Read said earlier that he doesn’t believe climate change is real. “You may fight me on my ideas about climate. I stand where I’m at, and I’m not going to change. I have true belief that what the federal government is telling us is not true about climate.”
Hertz finished up the climate topic by saying the State of Montana couldn’t do a lot about it. He said coal isn’t as popular anymore because other resources are cheaper.
The questions turned to House Bill 401. Hertz is carrying the resolution to repeal the law that allows for a five-year exemption from property tax while land purchased by a tribe is evaluated for trust status.
“They have a right to put it in trust and not pay taxes,” Hertz said of tribes. “The problem we have, once again, is the federal government. They are not doing their job. Why should it take five years to get a piece of property put into trust?” He said that an environmental assessment could take time but shouldn’t take years.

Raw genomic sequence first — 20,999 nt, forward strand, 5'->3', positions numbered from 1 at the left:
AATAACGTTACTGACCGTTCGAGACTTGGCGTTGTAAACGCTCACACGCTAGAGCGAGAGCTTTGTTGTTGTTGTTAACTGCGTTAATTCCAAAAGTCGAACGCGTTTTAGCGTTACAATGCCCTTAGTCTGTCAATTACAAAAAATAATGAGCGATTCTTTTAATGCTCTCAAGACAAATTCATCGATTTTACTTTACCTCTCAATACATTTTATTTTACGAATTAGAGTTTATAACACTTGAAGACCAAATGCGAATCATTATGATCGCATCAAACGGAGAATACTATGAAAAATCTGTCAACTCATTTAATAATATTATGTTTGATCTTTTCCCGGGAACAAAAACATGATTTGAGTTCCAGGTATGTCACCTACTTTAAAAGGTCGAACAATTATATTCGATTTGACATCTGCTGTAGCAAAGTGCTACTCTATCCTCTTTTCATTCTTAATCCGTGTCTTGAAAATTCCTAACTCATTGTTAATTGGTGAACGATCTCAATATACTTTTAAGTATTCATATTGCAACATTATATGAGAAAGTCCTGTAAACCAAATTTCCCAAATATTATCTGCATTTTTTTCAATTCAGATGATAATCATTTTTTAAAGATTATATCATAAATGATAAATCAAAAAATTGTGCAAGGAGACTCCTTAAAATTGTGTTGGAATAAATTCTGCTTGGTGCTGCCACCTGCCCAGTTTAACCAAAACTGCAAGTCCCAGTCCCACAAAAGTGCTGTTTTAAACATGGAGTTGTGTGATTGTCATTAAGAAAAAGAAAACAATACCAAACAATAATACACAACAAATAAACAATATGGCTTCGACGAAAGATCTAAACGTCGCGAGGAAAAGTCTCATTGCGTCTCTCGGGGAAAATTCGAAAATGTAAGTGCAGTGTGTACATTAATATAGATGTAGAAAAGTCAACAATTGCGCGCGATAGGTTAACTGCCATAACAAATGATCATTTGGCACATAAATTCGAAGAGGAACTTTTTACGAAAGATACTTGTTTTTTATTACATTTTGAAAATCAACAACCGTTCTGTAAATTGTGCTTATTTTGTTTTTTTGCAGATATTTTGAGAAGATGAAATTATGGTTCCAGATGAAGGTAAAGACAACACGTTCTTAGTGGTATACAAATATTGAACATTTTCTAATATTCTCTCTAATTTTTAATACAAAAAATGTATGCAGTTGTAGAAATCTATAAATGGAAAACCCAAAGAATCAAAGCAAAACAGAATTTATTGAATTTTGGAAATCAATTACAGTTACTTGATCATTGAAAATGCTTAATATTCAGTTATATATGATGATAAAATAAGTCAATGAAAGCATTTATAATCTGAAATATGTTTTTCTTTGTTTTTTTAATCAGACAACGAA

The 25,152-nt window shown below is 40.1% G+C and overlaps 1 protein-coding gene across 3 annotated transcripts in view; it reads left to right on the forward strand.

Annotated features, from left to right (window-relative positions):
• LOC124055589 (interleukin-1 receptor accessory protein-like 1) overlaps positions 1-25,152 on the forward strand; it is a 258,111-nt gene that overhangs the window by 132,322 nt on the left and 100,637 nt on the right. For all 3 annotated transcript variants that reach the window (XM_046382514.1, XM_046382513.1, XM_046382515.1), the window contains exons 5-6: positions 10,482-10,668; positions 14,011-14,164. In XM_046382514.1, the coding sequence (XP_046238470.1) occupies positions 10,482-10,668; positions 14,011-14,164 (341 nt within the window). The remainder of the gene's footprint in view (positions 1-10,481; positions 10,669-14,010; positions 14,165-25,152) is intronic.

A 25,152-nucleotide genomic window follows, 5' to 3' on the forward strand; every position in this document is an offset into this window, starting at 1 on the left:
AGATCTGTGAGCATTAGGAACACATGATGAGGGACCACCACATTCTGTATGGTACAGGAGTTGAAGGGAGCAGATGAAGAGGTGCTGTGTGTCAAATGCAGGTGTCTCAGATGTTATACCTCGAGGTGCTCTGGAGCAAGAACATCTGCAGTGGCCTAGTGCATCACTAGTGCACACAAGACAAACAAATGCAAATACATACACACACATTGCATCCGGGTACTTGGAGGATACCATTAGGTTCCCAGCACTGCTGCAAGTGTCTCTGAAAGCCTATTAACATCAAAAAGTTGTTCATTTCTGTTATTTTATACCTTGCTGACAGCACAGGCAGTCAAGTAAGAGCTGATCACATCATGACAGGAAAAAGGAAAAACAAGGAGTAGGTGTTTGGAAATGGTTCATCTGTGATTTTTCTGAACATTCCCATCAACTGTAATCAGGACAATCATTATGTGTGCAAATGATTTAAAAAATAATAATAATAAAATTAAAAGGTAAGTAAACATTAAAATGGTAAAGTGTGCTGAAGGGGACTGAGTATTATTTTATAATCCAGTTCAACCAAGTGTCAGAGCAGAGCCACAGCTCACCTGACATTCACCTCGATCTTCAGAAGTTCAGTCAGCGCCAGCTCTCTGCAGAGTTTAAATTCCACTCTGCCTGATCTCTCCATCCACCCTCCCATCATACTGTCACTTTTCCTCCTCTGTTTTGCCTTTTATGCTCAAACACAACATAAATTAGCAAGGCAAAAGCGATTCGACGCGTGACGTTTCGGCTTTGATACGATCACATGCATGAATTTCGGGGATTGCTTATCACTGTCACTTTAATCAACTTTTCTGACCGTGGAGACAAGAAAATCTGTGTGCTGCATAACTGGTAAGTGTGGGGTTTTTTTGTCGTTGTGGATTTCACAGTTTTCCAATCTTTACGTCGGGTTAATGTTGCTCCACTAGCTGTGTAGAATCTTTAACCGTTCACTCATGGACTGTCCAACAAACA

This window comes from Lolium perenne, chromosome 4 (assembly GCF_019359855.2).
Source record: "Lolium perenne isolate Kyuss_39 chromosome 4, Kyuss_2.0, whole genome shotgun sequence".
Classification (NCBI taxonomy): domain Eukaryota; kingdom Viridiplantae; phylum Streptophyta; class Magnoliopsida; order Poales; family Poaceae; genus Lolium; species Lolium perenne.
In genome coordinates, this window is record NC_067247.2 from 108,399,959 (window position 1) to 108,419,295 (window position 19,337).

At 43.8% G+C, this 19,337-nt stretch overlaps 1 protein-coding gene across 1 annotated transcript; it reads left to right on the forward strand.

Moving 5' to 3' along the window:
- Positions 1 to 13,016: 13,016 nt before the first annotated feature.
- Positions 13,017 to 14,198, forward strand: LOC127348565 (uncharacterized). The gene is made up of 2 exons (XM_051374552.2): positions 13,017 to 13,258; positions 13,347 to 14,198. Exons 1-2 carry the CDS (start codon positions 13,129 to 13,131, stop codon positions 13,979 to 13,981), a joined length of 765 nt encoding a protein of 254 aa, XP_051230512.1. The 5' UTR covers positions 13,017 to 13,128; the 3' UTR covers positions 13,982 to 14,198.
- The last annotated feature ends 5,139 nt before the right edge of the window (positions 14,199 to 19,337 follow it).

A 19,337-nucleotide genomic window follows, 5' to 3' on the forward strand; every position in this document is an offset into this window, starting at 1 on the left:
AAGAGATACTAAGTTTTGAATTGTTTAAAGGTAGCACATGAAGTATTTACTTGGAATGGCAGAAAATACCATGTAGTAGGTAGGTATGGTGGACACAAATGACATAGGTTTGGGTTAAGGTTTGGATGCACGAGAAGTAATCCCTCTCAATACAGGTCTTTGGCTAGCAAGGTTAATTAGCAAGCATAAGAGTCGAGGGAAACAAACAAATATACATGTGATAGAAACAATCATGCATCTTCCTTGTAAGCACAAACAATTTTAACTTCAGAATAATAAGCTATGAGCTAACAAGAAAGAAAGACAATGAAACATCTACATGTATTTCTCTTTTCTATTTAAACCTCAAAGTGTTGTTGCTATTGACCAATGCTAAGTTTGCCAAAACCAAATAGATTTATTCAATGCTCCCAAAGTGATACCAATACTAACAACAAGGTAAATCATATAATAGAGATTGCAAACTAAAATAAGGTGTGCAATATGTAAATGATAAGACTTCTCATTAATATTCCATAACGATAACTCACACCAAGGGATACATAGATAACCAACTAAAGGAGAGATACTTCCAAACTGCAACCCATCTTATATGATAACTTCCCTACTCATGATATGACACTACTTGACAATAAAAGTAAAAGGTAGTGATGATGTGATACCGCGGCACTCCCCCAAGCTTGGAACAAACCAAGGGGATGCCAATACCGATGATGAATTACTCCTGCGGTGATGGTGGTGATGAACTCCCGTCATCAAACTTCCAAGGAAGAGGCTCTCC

Lake County Commissioner Gale Decker stood up in the audience and said the commissioners are seeking a repeal of the five-year exemption. He said the fiscal analysis was flawed concerning the numbers that were put out when the bill was first passed. “The numbers were not even close to what they turned out to be,” he said. He continued to say that the predicted loss of revenue from the exemption would be about $15,000 statewide. “In reality, we’ve documented about $254,000 just in Lake County.”